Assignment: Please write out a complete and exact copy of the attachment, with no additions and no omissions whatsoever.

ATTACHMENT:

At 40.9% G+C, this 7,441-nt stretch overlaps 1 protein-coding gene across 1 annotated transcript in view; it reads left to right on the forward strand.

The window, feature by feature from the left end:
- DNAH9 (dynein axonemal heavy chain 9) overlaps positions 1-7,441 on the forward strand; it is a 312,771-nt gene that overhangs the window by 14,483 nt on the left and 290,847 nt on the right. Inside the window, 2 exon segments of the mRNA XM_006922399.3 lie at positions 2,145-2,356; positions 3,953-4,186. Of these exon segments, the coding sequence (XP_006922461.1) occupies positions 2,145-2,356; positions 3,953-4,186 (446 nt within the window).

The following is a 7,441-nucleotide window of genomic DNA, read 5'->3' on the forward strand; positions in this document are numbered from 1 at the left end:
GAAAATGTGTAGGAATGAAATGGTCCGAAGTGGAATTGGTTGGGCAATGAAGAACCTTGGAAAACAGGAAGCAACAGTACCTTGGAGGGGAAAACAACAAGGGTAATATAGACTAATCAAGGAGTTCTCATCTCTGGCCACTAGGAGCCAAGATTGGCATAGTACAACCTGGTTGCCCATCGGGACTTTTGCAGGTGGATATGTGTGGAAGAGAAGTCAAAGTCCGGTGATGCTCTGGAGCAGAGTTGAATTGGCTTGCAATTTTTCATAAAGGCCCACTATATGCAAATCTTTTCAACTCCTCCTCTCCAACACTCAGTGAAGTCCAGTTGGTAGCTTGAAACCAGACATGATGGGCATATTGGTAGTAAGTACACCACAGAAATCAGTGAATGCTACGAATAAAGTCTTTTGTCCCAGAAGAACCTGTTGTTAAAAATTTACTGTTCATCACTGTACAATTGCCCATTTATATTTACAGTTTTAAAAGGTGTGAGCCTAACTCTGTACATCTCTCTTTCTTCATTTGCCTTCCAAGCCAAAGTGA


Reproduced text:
At 40.9% G+C, this 7,441-nt stretch overlaps 1 protein-coding gene across 1 annotated transcript in view; it reads left to right on the forward strand.

The window, feature by feature from the left end:
- DNAH9 (dynein axonemal heavy chain 9) overlaps positions 1-7,441 on the forward strand; it is a 312,771-nt gene that overhangs the window by 14,483 nt on the left and 290,847 nt on the right. Inside the window, 2 exon segments of the mRNA XM_006922399.3 lie at positions 2,145-2,356; positions 3,953-4,186. Of these exon segments, the coding sequence (XP_006922461.1) occupies positions 2,145-2,356; positions 3,953-4,186 (446 nt within the window).

The following is a 7,441-nucleotide window of genomic DNA, read 5'->3' on the forward strand; positions in this document are numbered from 1 at the left end:
GAAAATGTGTAGGAATGAAATGGTCCGAAGTGGAATTGGTTGGGCAATGAAGAACCTTGGAAAACAGGAAGCAACAGTACCTTGGAGGGGAAAACAACAAGGGTAATATAGACTAATCAAGGAGTTCTCATCTCTGGCCACTAGGAGCCAAGATTGGCATAGTACAACCTGGTTGCCCATCGGGACTTTTGCAGGTGGATATGTGTGGAAGAGAAGTCAAAGTCCGGTGATGCTCTGGAGCAGAGTTGAATTGGCTTGCAATTTTTCATAAAGGCCCACTATATGCAAATCTTTTCAACTCCTCCTCTCCAACACTCAGTGAAGTCCAGTTGGTAGCTTGAAACCAGACATGATGGGCATATTGGTAGTAAGTACACCACAGAAATCAGTGAATGCTACGAATAAAGTCTTTTGTCCCAGAAGAACCTGTTGTTAAAAATTTACTGTTCATCACTGTACAATTGCCCATTTATATTTACAGTTTTAAAAGGTGTGAGCCTAACTCTGTACATCTCTCTTTCTTCATTTGCCTTCCAAGCCAAAGTGA